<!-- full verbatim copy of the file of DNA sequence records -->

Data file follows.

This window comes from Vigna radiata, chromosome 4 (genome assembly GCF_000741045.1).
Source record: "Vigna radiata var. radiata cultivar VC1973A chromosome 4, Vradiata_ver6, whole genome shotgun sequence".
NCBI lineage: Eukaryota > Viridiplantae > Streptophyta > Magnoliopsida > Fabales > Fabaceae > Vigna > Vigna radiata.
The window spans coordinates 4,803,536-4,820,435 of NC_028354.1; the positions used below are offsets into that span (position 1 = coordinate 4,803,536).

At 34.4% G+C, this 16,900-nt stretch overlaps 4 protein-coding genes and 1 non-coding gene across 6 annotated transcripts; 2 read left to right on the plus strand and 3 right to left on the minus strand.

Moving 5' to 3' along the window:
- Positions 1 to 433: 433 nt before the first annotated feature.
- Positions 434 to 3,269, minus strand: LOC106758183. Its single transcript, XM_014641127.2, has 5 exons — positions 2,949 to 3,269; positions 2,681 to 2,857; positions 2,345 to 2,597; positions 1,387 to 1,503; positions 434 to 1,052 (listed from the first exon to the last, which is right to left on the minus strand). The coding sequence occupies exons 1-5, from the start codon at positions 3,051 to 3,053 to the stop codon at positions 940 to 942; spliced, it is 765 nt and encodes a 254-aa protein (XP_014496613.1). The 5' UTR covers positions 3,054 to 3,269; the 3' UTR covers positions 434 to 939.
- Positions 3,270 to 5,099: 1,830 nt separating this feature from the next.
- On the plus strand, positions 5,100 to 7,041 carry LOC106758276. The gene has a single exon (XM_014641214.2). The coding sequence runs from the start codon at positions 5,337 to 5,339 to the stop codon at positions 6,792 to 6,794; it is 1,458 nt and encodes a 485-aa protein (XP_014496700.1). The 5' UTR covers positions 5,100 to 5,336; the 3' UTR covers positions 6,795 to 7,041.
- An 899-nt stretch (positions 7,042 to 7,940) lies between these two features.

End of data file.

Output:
This window comes from Vigna radiata, chromosome 4 (genome assembly GCF_000741045.1).
Source record: "Vigna radiata var. radiata cultivar VC1973A chromosome 4, Vradiata_ver6, whole genome shotgun sequence".
NCBI lineage: Eukaryota > Viridiplantae > Streptophyta > Magnoliopsida > Fabales > Fabaceae > Vigna > Vigna radiata.
The window spans coordinates 4,803,536-4,820,435 of NC_028354.1; the positions used below are offsets into that span (position 1 = coordinate 4,803,536).

At 34.4% G+C, this 16,900-nt stretch overlaps 4 protein-coding genes and 1 non-coding gene across 6 annotated transcripts; 2 read left to right on the plus strand and 3 right to left on the minus strand.

Moving 5' to 3' along the window:
- Positions 1 to 433: 433 nt before the first annotated feature.
- Positions 434 to 3,269, minus strand: LOC106758183. Its single transcript, XM_014641127.2, has 5 exons — positions 2,949 to 3,269; positions 2,681 to 2,857; positions 2,345 to 2,597; positions 1,387 to 1,503; positions 434 to 1,052 (listed from the first exon to the last, which is right to left on the minus strand). The coding sequence occupies exons 1-5, from the start codon at positions 3,051 to 3,053 to the stop codon at positions 940 to 942; spliced, it is 765 nt and encodes a 254-aa protein (XP_014496613.1). The 5' UTR covers positions 3,054 to 3,269; the 3' UTR covers positions 434 to 939.
- Positions 3,270 to 5,099: 1,830 nt separating this feature from the next.
- On the plus strand, positions 5,100 to 7,041 carry LOC106758276. The gene has a single exon (XM_014641214.2). The coding sequence runs from the start codon at positions 5,337 to 5,339 to the stop codon at positions 6,792 to 6,794; it is 1,458 nt and encodes a 485-aa protein (XP_014496700.1). The 5' UTR covers positions 5,100 to 5,336; the 3' UTR covers positions 6,795 to 7,041.
- An 899-nt stretch (positions 7,042 to 7,940) lies between these two features.